On Tuesday, Feb. 11, the Highland City Council, approved allocation of $399,617 in Community Development Block Grants (CDBG), including, after lengthy debate, grants to the Highland Senior Center, Highland Sam Racadio Library and Environmental Learning Center, Highland Family Y and Central Little League.
The federal funding for 2020-21 grants represents a 7 percent increase over the funding received from the U.S. Department of Housing and Urban Development (HUD) last year.
The city of Highland is required to allocate a minimum of 85 percent, $399,674, of its allocation to construction improvement projects while it is permitted to use a maximum of 15 percent, $59,943, for public service projects.
For the construction funds the council approved $159,271 for enhanced code enforcement and $227,000 for construction and pavement improvements on Central Avenue from Ninth Street to the north edge of City Creek Bypass Bridge. An additional $40,401.88 in “unprogrammed funds” was also distributed between the two projects.
Mayor Pro Tem Penny Lilburn recused herself from the council for the item as she is executive director of Highland Senior Center, one of the grant applicants.
Highland Senior Center applied for $25,000 and received a grant of $24,234 while Central Little League applied for $15,000 and received $14,678, Highland Y applied for $15,000 and received $11,131 and the Highland library applied for $10,000 and received $9,900.
The senior center will use its grant to support the center and its service programs for seniors such as free shuttle service, food donations, meals programs and health, education and social programs.
The Little League and YMCA will use their grants to provide financial assistance to help low-income families participate in their athletic programs.
The library will use its grant to continue the growth of its literacy programs.
For the second year, division of the public service funds brought contentious debate as Councilman Jesse Chavez again recommended reduced funding for Highland Senior Center.
Chavez noted that the senior center is successful at fundraising and that he felt the center could make up the difference on its own.
He also added that since the senior center leases a facility at Patton State Hospital the center is on state property and not, technically, in Highland, although it serves thousands of Highland residents.
During his questioning of the representatives from the four organizations, Chavez showed particular interest in whether or not Jeff Novak, coordinator of the senior center’s transportation program, would be paid with funds from the grant.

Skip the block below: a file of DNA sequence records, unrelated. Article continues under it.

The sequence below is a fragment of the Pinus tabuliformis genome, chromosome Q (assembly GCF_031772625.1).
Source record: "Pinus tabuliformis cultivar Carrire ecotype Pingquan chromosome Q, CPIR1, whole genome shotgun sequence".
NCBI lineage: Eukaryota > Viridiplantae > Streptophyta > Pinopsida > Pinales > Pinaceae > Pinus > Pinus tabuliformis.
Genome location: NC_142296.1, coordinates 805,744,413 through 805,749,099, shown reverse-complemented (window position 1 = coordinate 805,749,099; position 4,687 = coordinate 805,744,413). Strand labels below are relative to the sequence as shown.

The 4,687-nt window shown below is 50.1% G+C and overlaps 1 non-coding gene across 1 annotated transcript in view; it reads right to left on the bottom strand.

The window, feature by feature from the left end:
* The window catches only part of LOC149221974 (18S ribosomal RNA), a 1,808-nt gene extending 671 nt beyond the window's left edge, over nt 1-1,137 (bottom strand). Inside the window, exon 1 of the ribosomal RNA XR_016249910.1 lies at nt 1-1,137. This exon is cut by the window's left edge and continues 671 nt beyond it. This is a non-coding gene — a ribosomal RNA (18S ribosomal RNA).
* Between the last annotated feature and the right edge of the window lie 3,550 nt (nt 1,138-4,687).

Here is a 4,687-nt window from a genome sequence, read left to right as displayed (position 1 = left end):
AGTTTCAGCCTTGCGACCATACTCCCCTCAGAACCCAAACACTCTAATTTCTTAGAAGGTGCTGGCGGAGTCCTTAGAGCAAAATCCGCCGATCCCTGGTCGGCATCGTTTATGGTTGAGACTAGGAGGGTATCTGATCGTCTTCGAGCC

“I do not want these funds to be used to pay the executive director [Lilburn] or Jeff Novak,” Chavez said.
(Novak, as a resident, wrote a letter critical of Chavez’ service on the council that was printed in the Jan. 10, 2020, edition of Highland Community News.)
Assistant Community Development Director Kim Stater informed Chavez that based on past reimbursement claims the center uses the grant funds for maintenance of the center, purchasing supplies for the center and its service programs and to pay its CPA.
Chavez made a motion to fully fund the YMCA, Central Little League and library’s requests while reducing funding for the senior center to the remaining $19,943.
Last year, the Highland Senior Center received $23,890, down from $25,000 the previous years.
This motion received a 2-2 vote, with Councilwoman Anaeli Solano supporting and Mayor Larry McCallon and Councilman John Timmer dissenting.
Timmer reminded Chavez that the senior center received the largest reduction of funds during the allocation of last year’s grants. He also pointed out that the block grant is the city’s only support of the senior center, while the other applicants all benefit from the city through the use of facilities built, owned and maintained by the city and are supported by funds from the city’s general budget. The Highland Y is supported by more than $400,000 from the city’s general budget each year, Timmer said.
“The city currently supports the YMCA, Little League and the library though our general fund monies. We give zero dollars to the Highland Senior Center. This is the only money (and it’s not our money, it’s federal money) the center has gotten from the city,” Timmer said. “That is why, historically, we give a little more to the senior center ⎯ they don’t get other support from the city.”
Timmer then motioned that the Y, Little League and library each receive the same amounts awarded last year and the senior center receive what it received last year plus $1,376, the increase over last year’s available funding.
The motion received a 2-2 vote with McCallon supporting and Chavez and Solano dissenting.
After the first two motions failed to pass, McCallon asked for a compromise.
Chavez indicated that his motion was a compromise, saying, “If it were up to me the YMCA would get all the money.”
McCallon responded that he could not support a motion that will take that much funding from the senior center.
Timmer then motioned that all four applicants receive the amounts they were awarded last year plus $344, splitting this year’s additional $1,376 evenly.
Solano agreed to the compromise stating that she felt it was fair to all.
Chavez voted against the compromise; the motion passed, 3-1.